Online Resources for Seed Savers
Resources on seed saving abound...here are a few to get you started!
The Why, What, + How of Saving Seeds
Why Save Seeds?
Seed saving is an ancient practice that continues to flourish around the world.
- Preserve and increase genetic diversity
- Increase self-reliance
- Save money
- Adapt varieties to your local climate
What seeds should one save?
When does one harvest seeds?
How does one save seeds?
So many questions, so much to learn!
Certainly, if a plant makes seed, one can save it, but seed saving can get tricky with certain plant families that might intercross (thus rendering offspring that do not, in the slightest bit, resemble its parent) and bi-enniel plants (beets, chard, etc.) that require a chilling period (and a bit of luck that the cold doesn't kill of the plant entirely). In the latter case, plants need a cold period to produce the flower that is later pollinated and, ultimately, produces seed. Some of the most difficult plants to save seeds from are both crossers and bienniels. Eliminating the crossing of varieties can be accomplished through the practices of distance isolation, plant spacing, and timing your planting so that flowering (and, therefore pollination) will be staggered.
Most seeds fall into one of three categories that correspond to a certain level of expertise: Super Easy (beginner), Easy (experienced), and Difficult (expert).
Super Easy seeds to save and recommended for beginners can be gleaned from bean, lettuce, tomato, pea and pepper plants.
Easy seeds include corn, cucumber, melon, radish, spinach, squash/pumpkin.
Difficult seeds include beet/swiss chard, cabbage, carrot, cauliflower, escarole/frissee, kale, onion, radicchio/endive, turnip/chinese cabbage
Guidelines on the what, when, and how of seed saving for beginner, intermediate and expert seed savers can be found at the International Seed Saving Institute, Seedsavers exchange and the Organic Seed Alliance.
Of course, cross-pollination of plants of the same type can yield some interesting, (if not downright genius) results, so if you are curious and have the time, space, and inclination, who knows what new discovery you can make?
Sharing the Harvest: Hosting a Seed Swap
Once you've been bitten by the seed saving bug, you'll quickly amasse an amazing quantity of fabulous seeds.Unless you are a farmer or market gardener with acres to plant, chances are very good that you will have more seed than you'll need.
What to do? Host a Seed Swap! Seed Swaps can be highly complex, or as simple as you wish. The point is to share the bounty and to pick up some great varieties that you don't currently have, connect with other gardeners or seedsavers and help build a resilient, self-sustaining community.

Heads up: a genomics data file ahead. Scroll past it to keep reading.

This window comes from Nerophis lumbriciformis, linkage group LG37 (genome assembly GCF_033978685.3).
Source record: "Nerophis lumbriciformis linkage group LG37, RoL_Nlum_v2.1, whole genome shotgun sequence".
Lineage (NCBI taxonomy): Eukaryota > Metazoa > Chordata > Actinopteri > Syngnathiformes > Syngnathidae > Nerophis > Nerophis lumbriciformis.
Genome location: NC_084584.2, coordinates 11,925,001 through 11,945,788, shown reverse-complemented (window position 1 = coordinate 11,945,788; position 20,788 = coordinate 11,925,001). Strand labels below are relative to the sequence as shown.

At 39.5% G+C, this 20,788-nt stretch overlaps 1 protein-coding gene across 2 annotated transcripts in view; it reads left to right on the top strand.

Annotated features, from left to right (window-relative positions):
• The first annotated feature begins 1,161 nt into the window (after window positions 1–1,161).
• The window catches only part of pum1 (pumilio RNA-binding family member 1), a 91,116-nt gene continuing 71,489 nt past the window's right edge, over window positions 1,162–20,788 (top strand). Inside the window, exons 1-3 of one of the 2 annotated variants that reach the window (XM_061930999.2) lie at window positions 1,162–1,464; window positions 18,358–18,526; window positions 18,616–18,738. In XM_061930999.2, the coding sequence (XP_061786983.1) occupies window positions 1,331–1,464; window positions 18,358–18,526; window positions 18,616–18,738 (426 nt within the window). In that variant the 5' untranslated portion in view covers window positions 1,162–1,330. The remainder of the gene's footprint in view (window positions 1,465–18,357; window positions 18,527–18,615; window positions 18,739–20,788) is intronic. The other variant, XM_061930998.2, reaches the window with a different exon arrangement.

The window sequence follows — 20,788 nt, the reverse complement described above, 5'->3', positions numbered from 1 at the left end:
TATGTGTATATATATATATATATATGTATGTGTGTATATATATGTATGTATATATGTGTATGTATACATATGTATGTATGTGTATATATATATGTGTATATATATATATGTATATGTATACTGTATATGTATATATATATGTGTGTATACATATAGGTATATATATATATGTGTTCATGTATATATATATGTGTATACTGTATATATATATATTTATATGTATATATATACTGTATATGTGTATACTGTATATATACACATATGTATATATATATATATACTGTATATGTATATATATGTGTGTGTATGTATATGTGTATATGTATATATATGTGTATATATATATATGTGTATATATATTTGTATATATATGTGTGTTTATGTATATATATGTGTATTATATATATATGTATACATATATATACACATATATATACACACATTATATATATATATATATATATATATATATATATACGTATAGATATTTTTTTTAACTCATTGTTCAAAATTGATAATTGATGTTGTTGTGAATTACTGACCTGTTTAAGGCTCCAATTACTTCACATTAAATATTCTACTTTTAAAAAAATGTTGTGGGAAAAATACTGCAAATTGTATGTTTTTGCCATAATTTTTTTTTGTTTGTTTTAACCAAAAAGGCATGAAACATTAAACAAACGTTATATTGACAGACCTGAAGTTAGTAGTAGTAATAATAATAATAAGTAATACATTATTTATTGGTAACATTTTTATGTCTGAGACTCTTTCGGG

The guides below will get you started in organizing your swap and making it an event that you will want to revive year after year.
The Language of Seed Saving
Like any new world, including the world of seedsaving, it helps to learn the lingo!
There is much more to learn and more can be found at the following sites:
Annual-a plant that completes its full life cycle—including germination, reproduction, and death—in one growing season
Bienniel-A plant that requires vernalization and usually completes its life cycle in two growing seasons, growing vegetatively during the first season, undergoing vernalization, and producing flowers and seeds and dying during the second season
Cultivar-A plant or group of plants that have been bred or selected to have distinguishable, desirable traits; commonly called a variety
Heirloom-An open-pollinated cultivar that has been grown and shared from generation to generation within a family or community
Hybrid-Varieties resulting from natural or artificial pollination between genetically distinct parents. Commercially, the parents used to produce hybrids are usually inbred for specific characteristics.
Open Pollinated-Stable varieties resulting from the pollination between the same or genetically similar parents. Not hybrid.
Perennial-A plant that can live for more than two years, usually producing flowers and seeds for many years
Pollination-The mother of them all, literally! Without pollination, seed will not be produced. The process of sexual fertilization in plants. The male chromosomes contained in pollen are combined with the female chromosomes contained in the ovules.
Viability-A viable seed is one that will germinate and produce a vigorous plant. Seeds must not be harvested before they have matured enough to be viable. There is wide variation in the point of maturity at which a seed can be harvested and still be viable.